Our goal is to remove this delrin screw, freshen the threads for the delrin screw, replace the four Hobie rudder cam mechanism parts, and properly adjust the rudder cam tension.
The tools needed to rebuild this system are: a large screwdriver about 8" long with a 3/8" slotted head; a small screwdriver about 6" long with a 1/4" slotted head; a drill; standard drill bits; a 3/8" x 6" wood boring drill bit; a large bolt (3/4" x 6 1/2" - #10 threads); a large wrench or socket to drive the
large bolt; WD40 lubricant; a flashlight; and perhaps a coping saw.
The large bolt should be double checked for thread size by holding it up next to the delrin screw. You will want to purchase the hardened automotive variety bolt so that the threads will hold up better than the cheaper versions. I paid about $4 for mine.
The Hobie parts needed for this rebuild are: delrin screw, spring, and plunger kit (you will need two kits for about $12 each). While you are at it, you should probably install new rudder cams. You can tell if you need new ones if the top lip is bent or soft. If you have a Hobie dealer nearby, just compare your old one to a new one side by side. If you have cams held in place with rivets, you will also need the sleeve that screws into place since you will be drilling out your old rivet sleeves. I believe the kit with two cams and two screw style sleeves are about $12.
Hobie cam rebuild steps:
1. Remove the rudder assembly from the boat and remove the rudder and rudder arm.
2. Remove the rudder cam by unscrewing or drilling out the sleeve (depending on which style you have). ..
3. Drill out the delrin screw with the 3/8" wood boring bit.
4. Chip out the excess delrin remains with the small blade screwdriver.
5. Remove the spring and plunger from the casting.
6. Spray the 3/4 bolt with WD40 and insert into lower end of casting. Spray additional WD40 into top of casting hole.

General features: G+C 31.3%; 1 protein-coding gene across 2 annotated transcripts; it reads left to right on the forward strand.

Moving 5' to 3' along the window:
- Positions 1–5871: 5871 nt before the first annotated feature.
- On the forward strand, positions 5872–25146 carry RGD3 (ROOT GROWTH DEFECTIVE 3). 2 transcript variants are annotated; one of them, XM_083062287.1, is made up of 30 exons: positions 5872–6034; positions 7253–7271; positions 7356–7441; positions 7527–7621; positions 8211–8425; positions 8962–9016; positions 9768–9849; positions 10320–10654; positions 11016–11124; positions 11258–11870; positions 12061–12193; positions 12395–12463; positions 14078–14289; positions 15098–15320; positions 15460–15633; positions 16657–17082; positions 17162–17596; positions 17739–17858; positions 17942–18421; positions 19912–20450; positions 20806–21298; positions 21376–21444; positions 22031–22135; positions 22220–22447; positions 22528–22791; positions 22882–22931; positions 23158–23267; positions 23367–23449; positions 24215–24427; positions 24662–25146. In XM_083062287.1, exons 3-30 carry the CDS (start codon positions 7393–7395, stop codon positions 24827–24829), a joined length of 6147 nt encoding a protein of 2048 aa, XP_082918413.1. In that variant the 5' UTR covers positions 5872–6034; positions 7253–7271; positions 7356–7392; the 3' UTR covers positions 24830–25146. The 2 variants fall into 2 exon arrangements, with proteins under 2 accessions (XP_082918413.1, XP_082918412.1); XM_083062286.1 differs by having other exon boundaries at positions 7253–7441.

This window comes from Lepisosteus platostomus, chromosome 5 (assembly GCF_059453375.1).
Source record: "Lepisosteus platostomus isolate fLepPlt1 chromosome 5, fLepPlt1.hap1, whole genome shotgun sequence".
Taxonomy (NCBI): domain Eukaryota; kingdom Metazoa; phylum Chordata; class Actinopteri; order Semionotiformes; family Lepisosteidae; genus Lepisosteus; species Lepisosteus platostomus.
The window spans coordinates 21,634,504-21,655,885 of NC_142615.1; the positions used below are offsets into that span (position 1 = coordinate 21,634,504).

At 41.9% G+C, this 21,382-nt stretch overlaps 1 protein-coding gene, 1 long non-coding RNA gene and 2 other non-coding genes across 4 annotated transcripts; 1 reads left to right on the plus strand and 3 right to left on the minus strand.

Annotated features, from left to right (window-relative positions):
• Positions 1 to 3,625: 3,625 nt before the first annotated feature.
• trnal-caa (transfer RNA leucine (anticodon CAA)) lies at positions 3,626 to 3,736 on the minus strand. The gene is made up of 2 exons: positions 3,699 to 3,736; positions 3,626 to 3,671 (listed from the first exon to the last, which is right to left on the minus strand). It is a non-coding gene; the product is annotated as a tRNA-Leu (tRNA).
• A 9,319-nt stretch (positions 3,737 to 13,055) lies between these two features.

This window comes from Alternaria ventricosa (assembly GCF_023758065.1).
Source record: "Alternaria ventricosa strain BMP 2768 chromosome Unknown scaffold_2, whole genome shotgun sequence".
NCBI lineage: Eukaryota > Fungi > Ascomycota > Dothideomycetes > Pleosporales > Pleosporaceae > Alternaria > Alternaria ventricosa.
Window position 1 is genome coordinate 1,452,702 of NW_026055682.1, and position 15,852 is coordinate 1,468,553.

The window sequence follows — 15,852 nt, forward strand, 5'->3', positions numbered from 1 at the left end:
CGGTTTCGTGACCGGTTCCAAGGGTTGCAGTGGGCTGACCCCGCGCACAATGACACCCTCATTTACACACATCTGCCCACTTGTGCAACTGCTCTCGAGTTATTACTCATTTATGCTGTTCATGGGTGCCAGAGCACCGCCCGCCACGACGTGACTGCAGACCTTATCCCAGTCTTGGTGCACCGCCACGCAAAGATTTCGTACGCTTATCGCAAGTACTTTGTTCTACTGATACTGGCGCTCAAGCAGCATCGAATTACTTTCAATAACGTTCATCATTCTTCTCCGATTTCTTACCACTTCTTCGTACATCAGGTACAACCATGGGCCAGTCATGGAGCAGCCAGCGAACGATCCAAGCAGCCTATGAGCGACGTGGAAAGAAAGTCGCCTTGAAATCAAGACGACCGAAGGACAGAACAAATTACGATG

7. Work bolt in and out until the bolt can be rotated easily. Look down the top of the casting hole with a flashlight to make sure that the bolt is passing through all of the threads, but no further. On my Hobie 16 casting, the bolt was inserted completely when I had about 1/2 inch of bolt left on the bottom of the casting.
8. Flush out casting hole with water. Air or force dry.
9. Insert new plunger, spring, and delrin screw from the bottom of the casting. Lubricate top of the plunger with a non-staining water resistant grease.
11. Attach rudder and rudder arm using David Halls "rudder slop" reduction techniques described last month.
10. Attach cam and cam screw sleeve.
If the delrin screw needs additional work to remove, insert a coping saw through the hole in the casting. Make about 4 small 90 degree grooves to weaken the wall of the delrin screw. Just be careful that you do not damage the threads.
With the rudder in the down position and the cam locked down, adjust the rudder locking plate
on the rudder arm so that it is snug against the rudder cam lip. This will ensure that the plate will catch the cam and flip it up not leaving the cam in the locked position with the rudder arm up.
Next, attach the rudder assembly to the boat using the rudder pins. Adjust the delrin screw so that the rudder kicks up with a swift blow with your foot. If you wish to be more exact, a fish scale can be used to get both rudders adjusted the same. Just tie a loop of line around the rudder about 7" from the bottom and pull with a fish scale. Adjust both rudders by adjusting the delrin screw (now an easy task) to about 17-26 pounds of force before they pop up.
You will also want to make sure that you adjust the rudders using the adjusters on the rudder cross bar so that they are parallel (or for a Hobie 14 or 16, they are toed in about 1/8"). This can be measured with the rudders in the locked down position measuring leading edge to leading edge and trailing edge to trailing edge.
That's it. Take the finished rudders out for a spin. Bring along your mammoth screw driver, and sockets so you can adjust the delrin screw and the rudder locking plate. Your rudders should lock and unlock flawlessly, never leave the cam locked with the rudder arm up, and should kick up when you want them.
Hobie 16 #911 firstname.lastname@example.org
Acknowledgments are due to Matt Miller of Hobie Cat for the specs in this article; David Hall for suggesting a bolt instead of a tap for the thread freshening; my local Hobie Cat dealer Strictly Sail in Cincinnati, OH for always having Hobie parts on hand; various Hobie mail list subscribers for giving insights and tips; and my wife, Mary, for her text proofing and hand modeling.
if you send me an email, i will forward the instructions with pics. email@example.com